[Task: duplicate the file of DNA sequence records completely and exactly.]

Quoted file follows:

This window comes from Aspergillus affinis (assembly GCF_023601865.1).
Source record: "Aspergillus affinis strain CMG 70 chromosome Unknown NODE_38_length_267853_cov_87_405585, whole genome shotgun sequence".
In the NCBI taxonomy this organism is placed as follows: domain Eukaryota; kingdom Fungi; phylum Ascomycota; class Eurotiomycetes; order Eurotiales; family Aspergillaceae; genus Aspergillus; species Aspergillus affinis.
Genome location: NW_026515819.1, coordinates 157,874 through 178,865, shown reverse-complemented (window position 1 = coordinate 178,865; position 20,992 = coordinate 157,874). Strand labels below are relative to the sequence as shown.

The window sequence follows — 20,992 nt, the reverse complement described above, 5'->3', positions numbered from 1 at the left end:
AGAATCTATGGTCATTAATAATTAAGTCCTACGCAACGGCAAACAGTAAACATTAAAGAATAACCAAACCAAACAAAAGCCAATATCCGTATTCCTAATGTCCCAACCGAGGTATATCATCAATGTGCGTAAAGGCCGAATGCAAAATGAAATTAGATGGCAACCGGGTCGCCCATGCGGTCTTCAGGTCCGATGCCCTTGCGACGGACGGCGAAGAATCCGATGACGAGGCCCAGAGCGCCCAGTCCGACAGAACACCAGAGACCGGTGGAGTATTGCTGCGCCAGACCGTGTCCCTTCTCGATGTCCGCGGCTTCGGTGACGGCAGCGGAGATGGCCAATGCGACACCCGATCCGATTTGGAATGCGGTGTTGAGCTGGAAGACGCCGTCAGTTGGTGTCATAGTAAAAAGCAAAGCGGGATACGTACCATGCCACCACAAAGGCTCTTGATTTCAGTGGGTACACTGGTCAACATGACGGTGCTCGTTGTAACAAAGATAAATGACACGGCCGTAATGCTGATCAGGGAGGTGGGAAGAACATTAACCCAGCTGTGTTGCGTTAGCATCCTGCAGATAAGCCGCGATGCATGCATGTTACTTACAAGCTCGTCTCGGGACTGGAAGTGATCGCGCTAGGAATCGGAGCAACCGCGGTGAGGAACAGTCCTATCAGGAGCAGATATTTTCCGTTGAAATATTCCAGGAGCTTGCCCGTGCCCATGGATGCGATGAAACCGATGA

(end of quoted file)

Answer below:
This window comes from Aspergillus affinis (assembly GCF_023601865.1).
Source record: "Aspergillus affinis strain CMG 70 chromosome Unknown NODE_38_length_267853_cov_87_405585, whole genome shotgun sequence".
In the NCBI taxonomy this organism is placed as follows: domain Eukaryota; kingdom Fungi; phylum Ascomycota; class Eurotiomycetes; order Eurotiales; family Aspergillaceae; genus Aspergillus; species Aspergillus affinis.
Genome location: NW_026515819.1, coordinates 157,874 through 178,865, shown reverse-complemented (window position 1 = coordinate 178,865; position 20,992 = coordinate 157,874). Strand labels below are relative to the sequence as shown.

The window sequence follows — 20,992 nt, the reverse complement described above, 5'->3', positions numbered from 1 at the left end:
AGAATCTATGGTCATTAATAATTAAGTCCTACGCAACGGCAAACAGTAAACATTAAAGAATAACCAAACCAAACAAAAGCCAATATCCGTATTCCTAATGTCCCAACCGAGGTATATCATCAATGTGCGTAAAGGCCGAATGCAAAATGAAATTAGATGGCAACCGGGTCGCCCATGCGGTCTTCAGGTCCGATGCCCTTGCGACGGACGGCGAAGAATCCGATGACGAGGCCCAGAGCGCCCAGTCCGACAGAACACCAGAGACCGGTGGAGTATTGCTGCGCCAGACCGTGTCCCTTCTCGATGTCCGCGGCTTCGGTGACGGCAGCGGAGATGGCCAATGCGACACCCGATCCGATTTGGAATGCGGTGTTGAGCTGGAAGACGCCGTCAGTTGGTGTCATAGTAAAAAGCAAAGCGGGATACGTACCATGCCACCACAAAGGCTCTTGATTTCAGTGGGTACACTGGTCAACATGACGGTGCTCGTTGTAACAAAGATAAATGACACGGCCGTAATGCTGATCAGGGAGGTGGGAAGAACATTAACCCAGCTGTGTTGCGTTAGCATCCTGCAGATAAGCCGCGATGCATGCATGTTACTTACAAGCTCGTCTCGGGACTGGAAGTGATCGCGCTAGGAATCGGAGCAACCGCGGTGAGGAACAGTCCTATCAGGAGCAGATATTTTCCGTTGAAATATTCCAGGAGCTTGCCCGTGCCCATGGATGCGATGAAACCGATGA